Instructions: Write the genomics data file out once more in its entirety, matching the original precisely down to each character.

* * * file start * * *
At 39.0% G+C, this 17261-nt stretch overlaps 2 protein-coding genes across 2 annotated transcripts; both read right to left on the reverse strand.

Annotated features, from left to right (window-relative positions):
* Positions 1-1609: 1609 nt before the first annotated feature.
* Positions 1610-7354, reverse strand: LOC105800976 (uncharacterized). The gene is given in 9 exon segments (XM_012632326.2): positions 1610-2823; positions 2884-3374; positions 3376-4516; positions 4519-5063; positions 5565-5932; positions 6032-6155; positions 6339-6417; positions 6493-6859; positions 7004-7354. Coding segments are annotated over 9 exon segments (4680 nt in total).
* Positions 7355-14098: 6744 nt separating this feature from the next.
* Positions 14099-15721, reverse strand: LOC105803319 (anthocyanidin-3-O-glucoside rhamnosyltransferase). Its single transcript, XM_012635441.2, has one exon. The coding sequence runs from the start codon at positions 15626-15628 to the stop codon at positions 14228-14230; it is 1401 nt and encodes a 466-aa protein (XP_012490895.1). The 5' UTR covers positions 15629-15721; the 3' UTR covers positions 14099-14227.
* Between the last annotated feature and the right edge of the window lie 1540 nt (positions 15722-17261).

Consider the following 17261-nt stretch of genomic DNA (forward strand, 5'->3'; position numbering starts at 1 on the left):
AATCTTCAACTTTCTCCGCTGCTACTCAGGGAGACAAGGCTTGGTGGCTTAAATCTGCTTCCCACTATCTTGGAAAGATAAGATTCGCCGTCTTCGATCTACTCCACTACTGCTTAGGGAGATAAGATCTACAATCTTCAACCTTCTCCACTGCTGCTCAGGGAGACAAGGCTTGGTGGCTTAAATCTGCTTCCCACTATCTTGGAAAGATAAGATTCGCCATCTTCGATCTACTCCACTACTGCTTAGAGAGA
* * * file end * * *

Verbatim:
At 39.0% G+C, this 17261-nt stretch overlaps 2 protein-coding genes across 2 annotated transcripts; both read right to left on the reverse strand.

Annotated features, from left to right (window-relative positions):
* Positions 1-1609: 1609 nt before the first annotated feature.
* Positions 1610-7354, reverse strand: LOC105800976 (uncharacterized). The gene is given in 9 exon segments (XM_012632326.2): positions 1610-2823; positions 2884-3374; positions 3376-4516; positions 4519-5063; positions 5565-5932; positions 6032-6155; positions 6339-6417; positions 6493-6859; positions 7004-7354. Coding segments are annotated over 9 exon segments (4680 nt in total).
* Positions 7355-14098: 6744 nt separating this feature from the next.
* Positions 14099-15721, reverse strand: LOC105803319 (anthocyanidin-3-O-glucoside rhamnosyltransferase). Its single transcript, XM_012635441.2, has one exon. The coding sequence runs from the start codon at positions 15626-15628 to the stop codon at positions 14228-14230; it is 1401 nt and encodes a 466-aa protein (XP_012490895.1). The 5' UTR covers positions 15629-15721; the 3' UTR covers positions 14099-14227.
* Between the last annotated feature and the right edge of the window lie 1540 nt (positions 15722-17261).

Consider the following 17261-nt stretch of genomic DNA (forward strand, 5'->3'; position numbering starts at 1 on the left):
AATCTTCAACTTTCTCCGCTGCTACTCAGGGAGACAAGGCTTGGTGGCTTAAATCTGCTTCCCACTATCTTGGAAAGATAAGATTCGCCGTCTTCGATCTACTCCACTACTGCTTAGGGAGATAAGATCTACAATCTTCAACCTTCTCCACTGCTGCTCAGGGAGACAAGGCTTGGTGGCTTAAATCTGCTTCCCACTATCTTGGAAAGATAAGATTCGCCATCTTCGATCTACTCCACTACTGCTTAGAGAGA